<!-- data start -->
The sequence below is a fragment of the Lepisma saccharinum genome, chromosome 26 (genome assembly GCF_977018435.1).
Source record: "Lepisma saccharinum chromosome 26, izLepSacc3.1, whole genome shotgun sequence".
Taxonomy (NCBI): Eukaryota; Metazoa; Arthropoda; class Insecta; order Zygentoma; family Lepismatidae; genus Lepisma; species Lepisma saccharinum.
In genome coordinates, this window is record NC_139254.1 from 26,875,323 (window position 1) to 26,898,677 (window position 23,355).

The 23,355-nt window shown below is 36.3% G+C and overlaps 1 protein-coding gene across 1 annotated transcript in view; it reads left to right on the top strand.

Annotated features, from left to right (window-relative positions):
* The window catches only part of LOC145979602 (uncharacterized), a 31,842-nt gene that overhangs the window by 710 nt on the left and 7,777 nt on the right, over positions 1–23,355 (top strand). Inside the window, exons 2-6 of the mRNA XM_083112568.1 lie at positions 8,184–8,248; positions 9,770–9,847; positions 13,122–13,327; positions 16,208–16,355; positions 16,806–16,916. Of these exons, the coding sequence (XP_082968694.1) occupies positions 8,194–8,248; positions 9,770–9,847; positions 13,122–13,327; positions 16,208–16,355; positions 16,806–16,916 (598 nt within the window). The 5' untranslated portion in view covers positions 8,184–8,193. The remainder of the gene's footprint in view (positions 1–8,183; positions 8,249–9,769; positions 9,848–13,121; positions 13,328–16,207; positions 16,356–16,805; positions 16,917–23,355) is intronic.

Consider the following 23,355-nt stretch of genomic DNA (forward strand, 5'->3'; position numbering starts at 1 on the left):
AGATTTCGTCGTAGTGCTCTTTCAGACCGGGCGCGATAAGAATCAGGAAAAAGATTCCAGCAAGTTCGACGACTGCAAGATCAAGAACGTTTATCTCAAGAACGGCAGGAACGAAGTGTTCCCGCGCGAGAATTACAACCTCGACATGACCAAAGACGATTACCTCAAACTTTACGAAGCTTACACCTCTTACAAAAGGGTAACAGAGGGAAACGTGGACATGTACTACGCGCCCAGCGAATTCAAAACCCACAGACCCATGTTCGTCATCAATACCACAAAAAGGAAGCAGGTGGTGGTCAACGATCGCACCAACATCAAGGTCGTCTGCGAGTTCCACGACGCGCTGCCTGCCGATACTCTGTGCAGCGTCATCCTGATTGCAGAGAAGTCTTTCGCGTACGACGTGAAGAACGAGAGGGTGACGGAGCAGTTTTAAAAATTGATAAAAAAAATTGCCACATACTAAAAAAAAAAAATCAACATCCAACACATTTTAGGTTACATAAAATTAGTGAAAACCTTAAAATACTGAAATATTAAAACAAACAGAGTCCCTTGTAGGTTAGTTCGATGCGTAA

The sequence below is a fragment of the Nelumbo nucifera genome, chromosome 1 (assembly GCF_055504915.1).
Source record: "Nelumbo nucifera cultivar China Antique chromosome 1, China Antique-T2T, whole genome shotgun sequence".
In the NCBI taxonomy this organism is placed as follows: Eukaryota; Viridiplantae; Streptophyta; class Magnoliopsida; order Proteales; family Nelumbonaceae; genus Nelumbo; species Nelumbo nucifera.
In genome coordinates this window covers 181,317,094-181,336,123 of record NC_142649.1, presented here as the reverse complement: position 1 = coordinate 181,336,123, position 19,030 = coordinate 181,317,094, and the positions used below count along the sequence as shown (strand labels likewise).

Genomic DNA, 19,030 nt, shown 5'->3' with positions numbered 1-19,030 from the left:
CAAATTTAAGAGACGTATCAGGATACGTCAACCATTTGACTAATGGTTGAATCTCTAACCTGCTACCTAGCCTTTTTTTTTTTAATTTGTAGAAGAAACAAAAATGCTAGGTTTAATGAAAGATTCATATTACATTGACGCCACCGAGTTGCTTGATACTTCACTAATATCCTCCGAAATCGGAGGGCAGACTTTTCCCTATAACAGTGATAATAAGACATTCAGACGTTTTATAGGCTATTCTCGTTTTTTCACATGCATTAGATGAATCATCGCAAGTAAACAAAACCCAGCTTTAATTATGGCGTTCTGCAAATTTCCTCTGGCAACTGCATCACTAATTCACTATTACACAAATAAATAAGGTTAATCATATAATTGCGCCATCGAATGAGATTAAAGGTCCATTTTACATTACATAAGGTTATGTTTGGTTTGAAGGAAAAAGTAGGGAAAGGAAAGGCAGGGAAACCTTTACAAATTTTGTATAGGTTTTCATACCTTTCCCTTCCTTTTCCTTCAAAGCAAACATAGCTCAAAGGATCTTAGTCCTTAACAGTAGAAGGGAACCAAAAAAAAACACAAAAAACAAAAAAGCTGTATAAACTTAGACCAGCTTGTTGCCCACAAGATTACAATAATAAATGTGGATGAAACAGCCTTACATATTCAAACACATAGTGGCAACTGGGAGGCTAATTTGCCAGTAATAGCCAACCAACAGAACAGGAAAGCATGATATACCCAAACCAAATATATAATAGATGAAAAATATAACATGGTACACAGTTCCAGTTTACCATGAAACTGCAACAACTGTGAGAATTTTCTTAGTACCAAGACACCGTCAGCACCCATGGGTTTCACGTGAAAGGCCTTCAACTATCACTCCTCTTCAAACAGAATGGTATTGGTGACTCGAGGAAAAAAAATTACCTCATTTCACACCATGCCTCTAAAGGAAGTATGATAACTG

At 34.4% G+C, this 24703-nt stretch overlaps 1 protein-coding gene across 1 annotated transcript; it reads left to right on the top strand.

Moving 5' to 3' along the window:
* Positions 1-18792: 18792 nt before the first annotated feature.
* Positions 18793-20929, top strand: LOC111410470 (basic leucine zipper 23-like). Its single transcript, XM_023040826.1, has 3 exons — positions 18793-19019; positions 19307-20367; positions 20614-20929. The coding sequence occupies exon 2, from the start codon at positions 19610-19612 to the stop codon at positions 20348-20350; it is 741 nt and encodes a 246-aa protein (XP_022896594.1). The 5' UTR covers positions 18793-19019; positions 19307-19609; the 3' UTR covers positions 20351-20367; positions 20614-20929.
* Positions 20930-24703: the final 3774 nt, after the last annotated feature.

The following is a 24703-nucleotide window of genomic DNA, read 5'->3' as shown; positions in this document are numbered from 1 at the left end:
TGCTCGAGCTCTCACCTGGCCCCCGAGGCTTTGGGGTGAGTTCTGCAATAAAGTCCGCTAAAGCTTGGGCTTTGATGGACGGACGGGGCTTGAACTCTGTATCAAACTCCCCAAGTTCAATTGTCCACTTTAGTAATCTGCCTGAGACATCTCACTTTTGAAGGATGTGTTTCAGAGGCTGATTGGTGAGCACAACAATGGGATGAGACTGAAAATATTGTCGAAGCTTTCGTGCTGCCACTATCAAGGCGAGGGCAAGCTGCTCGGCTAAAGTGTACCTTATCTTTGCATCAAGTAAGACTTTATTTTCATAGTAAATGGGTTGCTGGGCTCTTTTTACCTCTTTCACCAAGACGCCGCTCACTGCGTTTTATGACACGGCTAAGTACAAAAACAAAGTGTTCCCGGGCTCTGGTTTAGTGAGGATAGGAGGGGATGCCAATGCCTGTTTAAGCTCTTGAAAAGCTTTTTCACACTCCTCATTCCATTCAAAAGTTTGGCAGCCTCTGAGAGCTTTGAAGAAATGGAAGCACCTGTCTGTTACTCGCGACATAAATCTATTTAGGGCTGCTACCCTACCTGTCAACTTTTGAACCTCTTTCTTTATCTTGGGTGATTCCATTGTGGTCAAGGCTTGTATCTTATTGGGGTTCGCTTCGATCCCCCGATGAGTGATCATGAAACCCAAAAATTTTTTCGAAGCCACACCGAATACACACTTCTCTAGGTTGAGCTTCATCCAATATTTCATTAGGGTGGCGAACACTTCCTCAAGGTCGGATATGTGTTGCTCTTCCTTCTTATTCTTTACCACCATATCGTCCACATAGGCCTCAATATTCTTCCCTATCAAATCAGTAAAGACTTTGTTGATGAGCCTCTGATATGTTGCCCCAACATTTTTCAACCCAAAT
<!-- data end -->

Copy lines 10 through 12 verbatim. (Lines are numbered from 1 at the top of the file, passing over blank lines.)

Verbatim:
The sequence below is a fragment of the Nelumbo nucifera genome, chromosome 1 (assembly GCF_055504915.1).
Source record: "Nelumbo nucifera cultivar China Antique chromosome 1, China Antique-T2T, whole genome shotgun sequence".
In the NCBI taxonomy this organism is placed as follows: Eukaryota; Viridiplantae; Streptophyta; class Magnoliopsida; order Proteales; family Nelumbonaceae; genus Nelumbo; species Nelumbo nucifera.